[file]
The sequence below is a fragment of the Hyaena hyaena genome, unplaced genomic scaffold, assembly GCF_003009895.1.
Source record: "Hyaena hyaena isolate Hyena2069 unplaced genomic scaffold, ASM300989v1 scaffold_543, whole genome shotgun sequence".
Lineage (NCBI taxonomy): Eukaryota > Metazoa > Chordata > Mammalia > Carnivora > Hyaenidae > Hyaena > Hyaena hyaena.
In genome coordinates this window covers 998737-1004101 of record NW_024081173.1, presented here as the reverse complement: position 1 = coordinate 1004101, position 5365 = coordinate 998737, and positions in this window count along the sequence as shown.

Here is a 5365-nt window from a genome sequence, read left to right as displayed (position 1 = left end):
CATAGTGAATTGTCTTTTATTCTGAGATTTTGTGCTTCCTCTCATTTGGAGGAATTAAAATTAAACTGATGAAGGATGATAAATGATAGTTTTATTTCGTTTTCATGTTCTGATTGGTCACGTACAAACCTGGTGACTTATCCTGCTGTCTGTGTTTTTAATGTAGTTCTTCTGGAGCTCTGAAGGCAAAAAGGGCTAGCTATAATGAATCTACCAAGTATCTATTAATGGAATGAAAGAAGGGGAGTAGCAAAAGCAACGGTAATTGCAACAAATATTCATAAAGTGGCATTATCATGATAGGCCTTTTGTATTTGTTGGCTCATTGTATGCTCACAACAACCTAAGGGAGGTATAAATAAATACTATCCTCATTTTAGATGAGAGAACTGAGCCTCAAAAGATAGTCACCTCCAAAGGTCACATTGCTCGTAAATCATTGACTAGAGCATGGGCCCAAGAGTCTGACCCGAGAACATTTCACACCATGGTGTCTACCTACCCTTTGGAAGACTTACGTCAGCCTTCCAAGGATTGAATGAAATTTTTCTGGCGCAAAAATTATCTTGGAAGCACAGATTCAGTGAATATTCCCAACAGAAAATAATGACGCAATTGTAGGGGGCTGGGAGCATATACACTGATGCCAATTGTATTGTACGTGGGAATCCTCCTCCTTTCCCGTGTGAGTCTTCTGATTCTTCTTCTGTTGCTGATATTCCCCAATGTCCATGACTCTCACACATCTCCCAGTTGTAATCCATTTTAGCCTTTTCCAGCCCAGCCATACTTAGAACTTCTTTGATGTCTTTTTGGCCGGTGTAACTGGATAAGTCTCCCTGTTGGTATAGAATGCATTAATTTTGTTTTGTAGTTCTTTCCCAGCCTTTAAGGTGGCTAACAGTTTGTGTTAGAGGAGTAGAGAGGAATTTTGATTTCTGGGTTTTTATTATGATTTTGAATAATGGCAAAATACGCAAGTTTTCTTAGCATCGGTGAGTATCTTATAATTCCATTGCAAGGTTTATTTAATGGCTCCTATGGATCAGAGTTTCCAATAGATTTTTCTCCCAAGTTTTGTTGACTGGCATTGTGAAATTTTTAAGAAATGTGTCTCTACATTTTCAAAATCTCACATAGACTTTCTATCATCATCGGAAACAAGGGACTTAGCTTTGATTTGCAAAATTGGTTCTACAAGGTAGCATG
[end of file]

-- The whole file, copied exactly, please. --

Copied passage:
The sequence below is a fragment of the Hyaena hyaena genome, unplaced genomic scaffold, assembly GCF_003009895.1.
Source record: "Hyaena hyaena isolate Hyena2069 unplaced genomic scaffold, ASM300989v1 scaffold_543, whole genome shotgun sequence".
Lineage (NCBI taxonomy): Eukaryota > Metazoa > Chordata > Mammalia > Carnivora > Hyaenidae > Hyaena > Hyaena hyaena.
In genome coordinates this window covers 998737-1004101 of record NW_024081173.1, presented here as the reverse complement: position 1 = coordinate 1004101, position 5365 = coordinate 998737, and positions in this window count along the sequence as shown.

Here is a 5365-nt window from a genome sequence, read left to right as displayed (position 1 = left end):
CATAGTGAATTGTCTTTTATTCTGAGATTTTGTGCTTCCTCTCATTTGGAGGAATTAAAATTAAACTGATGAAGGATGATAAATGATAGTTTTATTTCGTTTTCATGTTCTGATTGGTCACGTACAAACCTGGTGACTTATCCTGCTGTCTGTGTTTTTAATGTAGTTCTTCTGGAGCTCTGAAGGCAAAAAGGGCTAGCTATAATGAATCTACCAAGTATCTATTAATGGAATGAAAGAAGGGGAGTAGCAAAAGCAACGGTAATTGCAACAAATATTCATAAAGTGGCATTATCATGATAGGCCTTTTGTATTTGTTGGCTCATTGTATGCTCACAACAACCTAAGGGAGGTATAAATAAATACTATCCTCATTTTAGATGAGAGAACTGAGCCTCAAAAGATAGTCACCTCCAAAGGTCACATTGCTCGTAAATCATTGACTAGAGCATGGGCCCAAGAGTCTGACCCGAGAACATTTCACACCATGGTGTCTACCTACCCTTTGGAAGACTTACGTCAGCCTTCCAAGGATTGAATGAAATTTTTCTGGCGCAAAAATTATCTTGGAAGCACAGATTCAGTGAATATTCCCAACAGAAAATAATGACGCAATTGTAGGGGGCTGGGAGCATATACACTGATGCCAATTGTATTGTACGTGGGAATCCTCCTCCTTTCCCGTGTGAGTCTTCTGATTCTTCTTCTGTTGCTGATATTCCCCAATGTCCATGACTCTCACACATCTCCCAGTTGTAATCCATTTTAGCCTTTTCCAGCCCAGCCATACTTAGAACTTCTTTGATGTCTTTTTGGCCGGTGTAACTGGATAAGTCTCCCTGTTGGTATAGAATGCATTAATTTTGTTTTGTAGTTCTTTCCCAGCCTTTAAGGTGGCTAACAGTTTGTGTTAGAGGAGTAGAGAGGAATTTTGATTTCTGGGTTTTTATTATGATTTTGAATAATGGCAAAATACGCAAGTTTTCTTAGCATCGGTGAGTATCTTATAATTCCATTGCAAGGTTTATTTAATGGCTCCTATGGATCAGAGTTTCCAATAGATTTTTCTCCCAAGTTTTGTTGACTGGCATTGTGAAATTTTTAAGAAATGTGTCTCTACATTTTCAAAATCTCACATAGACTTTCTATCATCATCGGAAACAAGGGACTTAGCTTTGATTTGCAAAATTGGTTCTACAAGGTAGCATG